Geo-Fencing is a location-based advertising medium that has the ability to recognize a customer’s proximity to a storefront, thereby sending virtual ads or coupons to their mobile device.
Simply put, geo-tracking allows a business to target individuals who are in a certain area and send them a message in some form (text, ad, coupon). These messages are called Push Notifications (PN). Typically the push notification will be a coupon or special sale.
For example, a local hardware store may set up a geo-fence around the nearest Home Depot. When a consumer comes near the Home Depot they will receive a push notification that promotes a sale that you are having or possibly a message asking them to shop local.
Amazon actually uses geo-fencing to compete with other businesses by putting a fence around all of their competition and when a customer gets near or walks in to their competition Amazon will send them a push notification reminding them that they can compare prices and that they offer same day shipping. This is called “geoconquesting”.
You may be saying to yourself “How can they get away with that?” Well it is a dog eat dog world and if you are not running with the pack then you might as well stay on the porch. Companies who do not take advantage of every option that is offered to them will find that they will fall behind the ones who do. In this age of technology, you can be the little dog and still be on top if you play your cards right. (ok ok enough of the metaphors…for now)
There is no doubt that if you are interacting with the digital world, even in the most minute way, you have heard of Geo-fencing and, like many, really have no idea what it is and how it can apply to you.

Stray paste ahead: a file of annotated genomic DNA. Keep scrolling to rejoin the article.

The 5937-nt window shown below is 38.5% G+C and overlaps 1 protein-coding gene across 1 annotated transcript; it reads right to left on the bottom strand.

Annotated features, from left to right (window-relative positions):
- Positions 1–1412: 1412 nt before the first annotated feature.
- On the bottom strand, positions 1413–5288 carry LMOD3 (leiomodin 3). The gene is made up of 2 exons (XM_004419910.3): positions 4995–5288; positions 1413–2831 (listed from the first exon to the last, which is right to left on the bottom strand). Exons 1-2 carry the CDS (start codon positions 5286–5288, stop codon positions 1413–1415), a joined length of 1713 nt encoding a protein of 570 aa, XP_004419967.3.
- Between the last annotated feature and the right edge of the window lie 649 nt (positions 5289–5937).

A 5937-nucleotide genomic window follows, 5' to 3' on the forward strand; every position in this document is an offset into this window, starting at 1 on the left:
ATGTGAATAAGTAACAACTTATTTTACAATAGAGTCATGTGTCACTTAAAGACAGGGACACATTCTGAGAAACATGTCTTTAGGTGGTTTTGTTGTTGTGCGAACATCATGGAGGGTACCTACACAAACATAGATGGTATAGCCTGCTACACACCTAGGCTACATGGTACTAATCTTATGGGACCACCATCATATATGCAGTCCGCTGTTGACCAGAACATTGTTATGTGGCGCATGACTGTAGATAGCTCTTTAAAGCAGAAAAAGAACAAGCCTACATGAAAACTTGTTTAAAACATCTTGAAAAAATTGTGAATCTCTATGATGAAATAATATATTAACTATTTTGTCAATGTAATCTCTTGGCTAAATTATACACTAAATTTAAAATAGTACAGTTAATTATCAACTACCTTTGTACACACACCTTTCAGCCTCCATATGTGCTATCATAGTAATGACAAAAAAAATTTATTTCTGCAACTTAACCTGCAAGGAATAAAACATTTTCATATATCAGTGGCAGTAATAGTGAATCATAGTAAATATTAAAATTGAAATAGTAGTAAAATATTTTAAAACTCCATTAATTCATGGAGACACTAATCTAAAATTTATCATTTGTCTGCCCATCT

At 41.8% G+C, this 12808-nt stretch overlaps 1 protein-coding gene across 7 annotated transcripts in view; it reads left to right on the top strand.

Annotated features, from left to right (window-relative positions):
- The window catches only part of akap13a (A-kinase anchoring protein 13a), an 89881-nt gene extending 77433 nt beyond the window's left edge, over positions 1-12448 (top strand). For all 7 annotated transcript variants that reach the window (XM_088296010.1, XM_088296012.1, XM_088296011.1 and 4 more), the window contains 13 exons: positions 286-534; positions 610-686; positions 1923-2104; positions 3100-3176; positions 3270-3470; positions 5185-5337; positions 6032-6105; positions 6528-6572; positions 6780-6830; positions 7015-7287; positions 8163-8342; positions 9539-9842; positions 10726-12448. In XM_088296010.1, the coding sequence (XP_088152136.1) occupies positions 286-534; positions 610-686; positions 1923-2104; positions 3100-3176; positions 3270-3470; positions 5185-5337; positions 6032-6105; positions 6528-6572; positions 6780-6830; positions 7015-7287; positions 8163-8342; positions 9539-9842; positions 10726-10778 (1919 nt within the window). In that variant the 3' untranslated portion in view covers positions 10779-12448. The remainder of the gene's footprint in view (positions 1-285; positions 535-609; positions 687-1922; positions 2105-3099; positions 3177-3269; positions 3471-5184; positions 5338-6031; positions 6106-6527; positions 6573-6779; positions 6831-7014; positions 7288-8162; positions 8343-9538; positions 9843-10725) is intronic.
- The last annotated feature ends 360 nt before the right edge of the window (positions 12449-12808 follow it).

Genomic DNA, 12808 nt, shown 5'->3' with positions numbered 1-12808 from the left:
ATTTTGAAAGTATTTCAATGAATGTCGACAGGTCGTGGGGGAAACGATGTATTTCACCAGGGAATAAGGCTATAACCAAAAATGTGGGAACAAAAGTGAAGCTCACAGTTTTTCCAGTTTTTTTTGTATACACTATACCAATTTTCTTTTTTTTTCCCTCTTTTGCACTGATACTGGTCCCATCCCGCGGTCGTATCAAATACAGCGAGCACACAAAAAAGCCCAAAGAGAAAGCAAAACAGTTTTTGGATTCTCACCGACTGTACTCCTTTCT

Geo-Fencing has been around for years (circa 2002) but back in the day when it was first being used it was only used by large companies due to the cost. Oh, have we come a long way since then! With nearly two-thirds of Americans owning a smartphone Geo-fencing has become a financially viable option not only for personal use but for businesses as well.
It is compatible with approximately 92% of mobile phones operating in the U.S, does not require the consumer to download an app, and research has shown that 53% of shoppers who use the service make the decision to visit the given retailer after receiving an alert. Also, 50% of the products’ purchased by current users have stated that visits to stores prompted by a text or another method of geo-fencing, were originally unplanned. These metrics are extraordinary, as geo-fencing has, in fact, created incentive for shoppers to buy.
Is Geo-Fencing Right for Me?
Honestly geo-fencing can be used by anyone. The applications are endless. For personal use alone you can use geo-fencing to do everything from adjusting your thermostat to locking your doors to controlling your lights to to-do lists.
A business could also recommend that a customer downloads an app like IFTTT (if this then that) to remind them to come back when they are in the area. Let’s say you are a swimming pool supplier and your customers need to remember to purchase pool cleaning supplies. Your customer can download the app and put in the information that they need and when are in the area again and they need the supplies they will get a message reminding them to do so. You can even go one step further using Get-fencing and when anyone within a certain radius will get a push notification reminding them to but whatever supplies they may need. This also has the potential to put your business rather than your competitors in front of the customer.